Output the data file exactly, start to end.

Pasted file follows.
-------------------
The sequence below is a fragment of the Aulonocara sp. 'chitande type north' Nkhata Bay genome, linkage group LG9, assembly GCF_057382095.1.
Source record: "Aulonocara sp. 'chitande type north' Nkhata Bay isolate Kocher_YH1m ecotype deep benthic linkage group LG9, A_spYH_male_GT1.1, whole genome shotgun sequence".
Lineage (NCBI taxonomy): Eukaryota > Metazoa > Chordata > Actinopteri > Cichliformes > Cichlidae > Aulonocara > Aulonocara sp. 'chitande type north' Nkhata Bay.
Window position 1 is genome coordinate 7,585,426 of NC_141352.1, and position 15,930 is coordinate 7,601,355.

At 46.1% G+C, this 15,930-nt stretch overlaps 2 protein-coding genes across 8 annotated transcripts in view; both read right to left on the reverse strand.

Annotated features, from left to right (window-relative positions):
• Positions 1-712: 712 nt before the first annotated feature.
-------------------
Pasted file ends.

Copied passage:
The sequence below is a fragment of the Aulonocara sp. 'chitande type north' Nkhata Bay genome, linkage group LG9, assembly GCF_057382095.1.
Source record: "Aulonocara sp. 'chitande type north' Nkhata Bay isolate Kocher_YH1m ecotype deep benthic linkage group LG9, A_spYH_male_GT1.1, whole genome shotgun sequence".
Lineage (NCBI taxonomy): Eukaryota > Metazoa > Chordata > Actinopteri > Cichliformes > Cichlidae > Aulonocara > Aulonocara sp. 'chitande type north' Nkhata Bay.
Window position 1 is genome coordinate 7,585,426 of NC_141352.1, and position 15,930 is coordinate 7,601,355.

At 46.1% G+C, this 15,930-nt stretch overlaps 2 protein-coding genes across 8 annotated transcripts in view; both read right to left on the reverse strand.

Annotated features, from left to right (window-relative positions):
• Positions 1-712: 712 nt before the first annotated feature.